Not for the Body


Harold G. Hillam

During my final two years of schooling to become a dentist, I had the privilege of being taught weekly by one of the world’s foremost maxillary-facial surgeons. His personal preparation and training had been long and intense. After receiving his dental degree, he had received additional degrees in orthodontics, oral surgery, plastic surgery, and pathology. Because of his renowned ability, he was sought after by people from many parts of the world to repair mouths and faces following traumatic accidents, or to remove destructive tumors that left faces deformed and in need of his talents at facial reconstruction.

We had weekly seminars with this noted surgeon. They were held in the medical theater, where the dental students could view a patient’s particular disorder and see the results achieved following the surgical correction. In the sessions before the treatment, the clinical and laboratory findings were presented, and the possible cause or causative agents that might have contributed to the malady were discussed.

It was interesting how often the causative agent would be one of the harmful substances that the Lord had revealed to mankind through the Prophet Joseph Smith. The fact that the Lord had revealed the Word of Wisdom—with all its important counsel on the various substances that are beneficial, as well as those that are harmful to our bodies—long before that knowledge was taught by the medical community, has been a great testimony to me of the calling of Joseph Smith as the Lord’s prophet of the Restoration.

During those lecture sessions, I could have closed my eyes and imagined that I was seated in one of our Church meetings being taught about the blessings of living the Word of Wisdom. At almost every session this noted surgeon would vigorously denounce tobacco because of its harmful effects, and we witnessed it before our very eyes.

At that time evidence identifying smoking as a major cause of lung cancer was being documented. However, little was published about tobacco as a major cause of mouth and throat cancer. There in that theater as a dental student, I saw the devastating effects of cancer of the mouth and face, which were attributed not only to smoking but also to chewing tobacco. Keeping that powerful irritant in contact with the mouth tissue resulted many times in disfiguring types of facial tumors.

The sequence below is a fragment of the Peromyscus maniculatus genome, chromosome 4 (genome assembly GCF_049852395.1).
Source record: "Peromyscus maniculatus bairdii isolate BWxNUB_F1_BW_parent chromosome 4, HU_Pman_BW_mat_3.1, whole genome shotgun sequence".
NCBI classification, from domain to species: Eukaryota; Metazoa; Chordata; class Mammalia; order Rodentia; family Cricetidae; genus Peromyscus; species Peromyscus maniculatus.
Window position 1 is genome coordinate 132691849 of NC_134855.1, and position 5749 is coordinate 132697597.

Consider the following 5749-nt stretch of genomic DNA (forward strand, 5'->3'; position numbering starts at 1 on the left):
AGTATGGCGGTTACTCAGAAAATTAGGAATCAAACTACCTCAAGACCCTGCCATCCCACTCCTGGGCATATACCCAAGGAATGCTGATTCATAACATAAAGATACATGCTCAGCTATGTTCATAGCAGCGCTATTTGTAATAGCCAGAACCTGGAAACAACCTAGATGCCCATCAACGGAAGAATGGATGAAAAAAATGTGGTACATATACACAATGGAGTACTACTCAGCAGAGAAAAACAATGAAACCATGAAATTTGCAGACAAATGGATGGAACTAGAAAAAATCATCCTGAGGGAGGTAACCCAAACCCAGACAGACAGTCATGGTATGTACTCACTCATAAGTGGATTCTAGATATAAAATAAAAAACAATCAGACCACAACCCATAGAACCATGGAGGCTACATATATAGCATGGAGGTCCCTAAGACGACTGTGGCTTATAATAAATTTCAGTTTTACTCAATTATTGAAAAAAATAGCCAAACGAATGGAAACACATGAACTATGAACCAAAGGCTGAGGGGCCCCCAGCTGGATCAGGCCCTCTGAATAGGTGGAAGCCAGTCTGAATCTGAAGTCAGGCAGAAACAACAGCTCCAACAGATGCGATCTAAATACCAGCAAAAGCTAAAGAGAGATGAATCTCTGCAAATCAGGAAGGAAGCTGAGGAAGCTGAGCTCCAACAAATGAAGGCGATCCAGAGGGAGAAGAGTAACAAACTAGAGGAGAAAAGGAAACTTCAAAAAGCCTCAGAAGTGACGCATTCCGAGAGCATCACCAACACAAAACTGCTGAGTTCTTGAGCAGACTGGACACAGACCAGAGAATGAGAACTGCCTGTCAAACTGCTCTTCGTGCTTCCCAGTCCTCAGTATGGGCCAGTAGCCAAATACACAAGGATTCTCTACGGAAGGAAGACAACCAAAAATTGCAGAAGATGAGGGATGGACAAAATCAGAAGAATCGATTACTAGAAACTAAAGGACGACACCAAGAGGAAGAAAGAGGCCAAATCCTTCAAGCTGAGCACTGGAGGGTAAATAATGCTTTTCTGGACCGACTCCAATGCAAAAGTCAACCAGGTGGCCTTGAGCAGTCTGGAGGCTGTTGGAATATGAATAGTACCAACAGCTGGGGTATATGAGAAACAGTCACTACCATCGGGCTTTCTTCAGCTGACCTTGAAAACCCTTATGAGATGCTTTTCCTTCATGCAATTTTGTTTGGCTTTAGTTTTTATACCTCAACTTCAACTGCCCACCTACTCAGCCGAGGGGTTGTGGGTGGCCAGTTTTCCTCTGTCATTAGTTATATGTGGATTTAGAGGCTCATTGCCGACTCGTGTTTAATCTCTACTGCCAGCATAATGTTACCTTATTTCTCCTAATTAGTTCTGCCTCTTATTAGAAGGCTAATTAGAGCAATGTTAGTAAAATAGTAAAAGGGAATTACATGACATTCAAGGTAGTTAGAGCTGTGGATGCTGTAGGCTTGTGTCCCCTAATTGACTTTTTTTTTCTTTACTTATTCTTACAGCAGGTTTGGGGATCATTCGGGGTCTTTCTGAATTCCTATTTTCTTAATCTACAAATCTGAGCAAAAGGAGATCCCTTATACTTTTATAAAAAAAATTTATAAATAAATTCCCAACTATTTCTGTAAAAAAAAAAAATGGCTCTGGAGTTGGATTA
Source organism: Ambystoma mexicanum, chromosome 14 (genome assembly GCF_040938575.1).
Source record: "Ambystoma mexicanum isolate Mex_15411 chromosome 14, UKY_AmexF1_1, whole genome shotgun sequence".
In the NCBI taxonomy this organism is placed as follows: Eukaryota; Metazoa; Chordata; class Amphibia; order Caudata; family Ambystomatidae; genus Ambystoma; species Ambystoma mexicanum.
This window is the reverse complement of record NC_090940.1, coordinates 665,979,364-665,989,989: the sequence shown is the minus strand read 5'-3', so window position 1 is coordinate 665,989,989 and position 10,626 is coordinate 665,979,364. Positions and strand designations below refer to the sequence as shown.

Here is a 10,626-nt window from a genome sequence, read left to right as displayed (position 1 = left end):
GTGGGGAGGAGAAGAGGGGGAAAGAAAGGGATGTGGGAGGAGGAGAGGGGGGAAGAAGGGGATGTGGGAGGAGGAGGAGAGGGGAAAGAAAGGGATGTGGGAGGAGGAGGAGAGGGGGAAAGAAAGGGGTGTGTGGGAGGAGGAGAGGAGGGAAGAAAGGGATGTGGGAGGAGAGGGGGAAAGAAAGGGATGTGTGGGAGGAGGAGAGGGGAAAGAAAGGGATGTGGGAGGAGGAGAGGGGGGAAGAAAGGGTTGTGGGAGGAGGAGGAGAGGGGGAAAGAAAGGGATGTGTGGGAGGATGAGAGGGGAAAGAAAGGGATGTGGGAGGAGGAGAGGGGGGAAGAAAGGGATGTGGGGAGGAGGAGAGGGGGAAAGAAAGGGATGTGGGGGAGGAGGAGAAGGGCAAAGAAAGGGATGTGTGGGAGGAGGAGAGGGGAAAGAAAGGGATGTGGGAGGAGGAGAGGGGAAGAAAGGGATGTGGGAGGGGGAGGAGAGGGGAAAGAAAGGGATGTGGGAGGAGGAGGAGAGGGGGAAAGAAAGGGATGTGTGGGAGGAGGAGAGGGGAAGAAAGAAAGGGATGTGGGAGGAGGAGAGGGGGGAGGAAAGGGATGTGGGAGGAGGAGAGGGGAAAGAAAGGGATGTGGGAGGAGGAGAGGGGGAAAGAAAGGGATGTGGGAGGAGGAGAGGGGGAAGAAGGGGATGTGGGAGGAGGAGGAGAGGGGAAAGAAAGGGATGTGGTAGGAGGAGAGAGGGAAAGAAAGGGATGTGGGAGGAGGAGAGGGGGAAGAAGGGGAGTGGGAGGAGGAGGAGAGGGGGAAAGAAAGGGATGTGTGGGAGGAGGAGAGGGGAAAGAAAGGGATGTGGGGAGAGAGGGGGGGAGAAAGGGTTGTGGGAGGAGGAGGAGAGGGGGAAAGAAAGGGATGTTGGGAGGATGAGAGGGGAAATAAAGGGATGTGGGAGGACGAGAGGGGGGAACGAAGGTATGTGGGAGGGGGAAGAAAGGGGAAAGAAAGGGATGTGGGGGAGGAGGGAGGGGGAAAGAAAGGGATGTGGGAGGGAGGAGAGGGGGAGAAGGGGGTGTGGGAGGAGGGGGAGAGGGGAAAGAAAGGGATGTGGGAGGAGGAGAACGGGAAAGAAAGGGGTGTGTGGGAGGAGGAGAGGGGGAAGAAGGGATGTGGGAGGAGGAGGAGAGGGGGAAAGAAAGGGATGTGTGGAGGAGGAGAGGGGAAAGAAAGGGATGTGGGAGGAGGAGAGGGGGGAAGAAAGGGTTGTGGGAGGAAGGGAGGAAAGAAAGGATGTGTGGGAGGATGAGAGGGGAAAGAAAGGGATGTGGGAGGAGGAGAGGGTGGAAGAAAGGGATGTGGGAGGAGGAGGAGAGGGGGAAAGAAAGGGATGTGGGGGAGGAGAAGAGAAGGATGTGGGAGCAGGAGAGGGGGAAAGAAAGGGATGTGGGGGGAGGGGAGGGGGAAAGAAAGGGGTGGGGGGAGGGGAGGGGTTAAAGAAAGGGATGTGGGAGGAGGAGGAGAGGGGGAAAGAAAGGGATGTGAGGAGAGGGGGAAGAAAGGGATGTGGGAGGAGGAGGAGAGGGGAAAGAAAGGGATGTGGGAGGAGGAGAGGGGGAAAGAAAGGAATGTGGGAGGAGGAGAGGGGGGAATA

“And again, tobacco is Not for the Body, neither for the belly, and is not good for man” (D&C 89:8).

Alcohol was also condemned during those sessions as an irritant to the delicate tissues of the mouth and throat, causing other types of tumors.

“And, again, strong drinks are not for the belly, but for the washing of your bodies” (D&C 89:7).

Tea and coffee were discussed, not only because of their adverse chemical effects on the body, but also because of the temperature of the drinks. The drinks were often taken so hot that, without realizing it, many individuals were drinking liquids close to the boiling temperature. Those detrimental effects were observed.

“And again, hot drinks are not for the body or belly” (D&C 89:9).

But why do these substances act as they do? Why does one person contract an infirmity, and another in the same situation and environment never have a problem?

Our renowned instructor explained that under normal conditions, the cells behave in a normal manner; however, certain factors can trigger the cells to go out of control. These cells then become fast-growing and destructive tumors that can disfigure and threaten life. The sensitivity level at which the cells respond to the triggering factor, or T-Factor as he called it, depends on the inherent nature of the individual. Some people are very sensitive, so just a small stimulus would cause the change, while other individuals appear to be more resistant. This inherent level at which the cells can be triggered to change could explain why some people live long and seemingly trouble free, while others are affected easily and early in life.